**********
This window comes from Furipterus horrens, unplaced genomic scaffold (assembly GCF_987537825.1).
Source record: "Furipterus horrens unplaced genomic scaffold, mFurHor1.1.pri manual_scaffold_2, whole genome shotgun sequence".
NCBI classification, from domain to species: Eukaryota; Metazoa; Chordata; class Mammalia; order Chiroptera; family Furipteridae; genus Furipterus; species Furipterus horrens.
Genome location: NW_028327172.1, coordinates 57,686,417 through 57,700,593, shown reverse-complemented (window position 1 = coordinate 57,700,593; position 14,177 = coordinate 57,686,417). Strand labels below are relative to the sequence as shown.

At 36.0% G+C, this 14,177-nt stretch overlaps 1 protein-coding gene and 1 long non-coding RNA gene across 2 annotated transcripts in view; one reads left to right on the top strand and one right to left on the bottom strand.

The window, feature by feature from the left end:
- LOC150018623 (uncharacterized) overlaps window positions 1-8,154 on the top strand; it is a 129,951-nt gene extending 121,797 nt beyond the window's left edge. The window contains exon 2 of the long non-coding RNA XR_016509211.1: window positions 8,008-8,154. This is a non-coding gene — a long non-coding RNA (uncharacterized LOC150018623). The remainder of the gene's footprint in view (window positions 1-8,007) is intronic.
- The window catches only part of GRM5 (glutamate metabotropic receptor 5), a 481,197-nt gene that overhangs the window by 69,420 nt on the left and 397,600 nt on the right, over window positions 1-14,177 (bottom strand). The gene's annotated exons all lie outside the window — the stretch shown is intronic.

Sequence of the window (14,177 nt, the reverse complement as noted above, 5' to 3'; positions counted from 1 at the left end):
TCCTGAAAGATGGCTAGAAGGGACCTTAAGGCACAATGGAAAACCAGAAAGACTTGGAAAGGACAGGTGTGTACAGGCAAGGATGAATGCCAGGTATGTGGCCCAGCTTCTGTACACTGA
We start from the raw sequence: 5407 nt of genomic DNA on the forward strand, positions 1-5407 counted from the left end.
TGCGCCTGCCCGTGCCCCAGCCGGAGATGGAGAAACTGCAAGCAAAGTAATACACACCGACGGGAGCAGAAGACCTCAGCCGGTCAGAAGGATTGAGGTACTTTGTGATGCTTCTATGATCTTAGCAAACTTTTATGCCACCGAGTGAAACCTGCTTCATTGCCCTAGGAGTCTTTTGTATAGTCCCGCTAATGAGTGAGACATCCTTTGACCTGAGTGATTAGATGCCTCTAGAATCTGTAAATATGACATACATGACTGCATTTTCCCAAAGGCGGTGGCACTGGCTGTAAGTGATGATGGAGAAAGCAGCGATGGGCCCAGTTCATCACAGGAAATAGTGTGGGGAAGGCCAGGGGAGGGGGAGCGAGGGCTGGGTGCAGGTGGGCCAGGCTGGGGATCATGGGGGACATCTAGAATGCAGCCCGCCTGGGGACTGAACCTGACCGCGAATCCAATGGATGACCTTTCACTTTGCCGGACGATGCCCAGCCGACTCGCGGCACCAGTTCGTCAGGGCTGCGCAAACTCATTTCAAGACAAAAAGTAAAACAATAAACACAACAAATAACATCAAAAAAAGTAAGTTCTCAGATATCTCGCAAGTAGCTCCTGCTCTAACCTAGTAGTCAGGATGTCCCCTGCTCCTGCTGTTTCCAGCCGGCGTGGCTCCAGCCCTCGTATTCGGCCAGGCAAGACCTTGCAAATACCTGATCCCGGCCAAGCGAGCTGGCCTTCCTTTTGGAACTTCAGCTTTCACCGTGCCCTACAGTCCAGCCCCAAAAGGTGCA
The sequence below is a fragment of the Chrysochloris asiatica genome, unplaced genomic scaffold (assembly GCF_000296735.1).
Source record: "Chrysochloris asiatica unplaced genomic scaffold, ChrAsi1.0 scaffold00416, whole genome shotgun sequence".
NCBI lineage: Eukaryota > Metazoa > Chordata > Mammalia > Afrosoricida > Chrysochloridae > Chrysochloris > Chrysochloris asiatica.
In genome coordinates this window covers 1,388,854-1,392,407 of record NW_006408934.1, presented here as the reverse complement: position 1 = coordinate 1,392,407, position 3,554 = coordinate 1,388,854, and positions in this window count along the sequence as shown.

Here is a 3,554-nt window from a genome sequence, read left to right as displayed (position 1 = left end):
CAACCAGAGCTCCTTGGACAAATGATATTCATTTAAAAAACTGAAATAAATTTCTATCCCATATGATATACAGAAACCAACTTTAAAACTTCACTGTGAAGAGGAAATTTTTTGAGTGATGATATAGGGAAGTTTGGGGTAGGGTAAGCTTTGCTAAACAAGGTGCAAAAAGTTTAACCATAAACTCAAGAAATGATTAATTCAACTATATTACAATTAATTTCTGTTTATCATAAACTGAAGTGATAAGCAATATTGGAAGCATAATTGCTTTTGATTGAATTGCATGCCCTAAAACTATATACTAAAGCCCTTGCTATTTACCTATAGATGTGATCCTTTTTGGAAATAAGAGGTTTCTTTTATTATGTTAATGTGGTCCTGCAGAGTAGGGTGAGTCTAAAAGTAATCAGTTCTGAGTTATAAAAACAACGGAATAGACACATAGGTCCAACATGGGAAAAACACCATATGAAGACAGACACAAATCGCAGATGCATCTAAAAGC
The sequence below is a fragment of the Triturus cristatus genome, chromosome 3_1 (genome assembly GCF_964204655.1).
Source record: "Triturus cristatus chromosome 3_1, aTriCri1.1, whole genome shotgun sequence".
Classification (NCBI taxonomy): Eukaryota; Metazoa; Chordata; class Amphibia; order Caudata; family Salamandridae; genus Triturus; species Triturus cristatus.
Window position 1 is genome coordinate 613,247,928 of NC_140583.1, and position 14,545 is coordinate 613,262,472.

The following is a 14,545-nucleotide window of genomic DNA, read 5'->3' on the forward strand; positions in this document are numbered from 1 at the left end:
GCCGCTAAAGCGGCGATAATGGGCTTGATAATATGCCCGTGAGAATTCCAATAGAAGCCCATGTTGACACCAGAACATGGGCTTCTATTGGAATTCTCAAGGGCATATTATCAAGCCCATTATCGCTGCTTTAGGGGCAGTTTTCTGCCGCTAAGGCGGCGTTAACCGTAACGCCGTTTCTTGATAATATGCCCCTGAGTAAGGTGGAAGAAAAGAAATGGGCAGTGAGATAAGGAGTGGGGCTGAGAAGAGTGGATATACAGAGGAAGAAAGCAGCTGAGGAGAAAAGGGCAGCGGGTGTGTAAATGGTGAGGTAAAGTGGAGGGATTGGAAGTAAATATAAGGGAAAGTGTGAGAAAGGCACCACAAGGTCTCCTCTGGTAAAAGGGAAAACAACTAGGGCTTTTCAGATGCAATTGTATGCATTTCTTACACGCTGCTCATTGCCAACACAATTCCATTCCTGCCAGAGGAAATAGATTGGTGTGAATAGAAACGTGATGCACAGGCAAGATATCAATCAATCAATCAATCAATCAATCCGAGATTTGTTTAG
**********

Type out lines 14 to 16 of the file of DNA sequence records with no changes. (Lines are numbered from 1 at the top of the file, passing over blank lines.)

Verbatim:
Source record: "Chrysochloris asiatica unplaced genomic scaffold, ChrAsi1.0 scaffold00416, whole genome shotgun sequence".
NCBI lineage: Eukaryota > Metazoa > Chordata > Mammalia > Afrosoricida > Chrysochloridae > Chrysochloris > Chrysochloris asiatica.
In genome coordinates this window covers 1,388,854-1,392,407 of record NW_006408934.1, presented here as the reverse complement: position 1 = coordinate 1,392,407, position 3,554 = coordinate 1,388,854, and positions in this window count along the sequence as shown.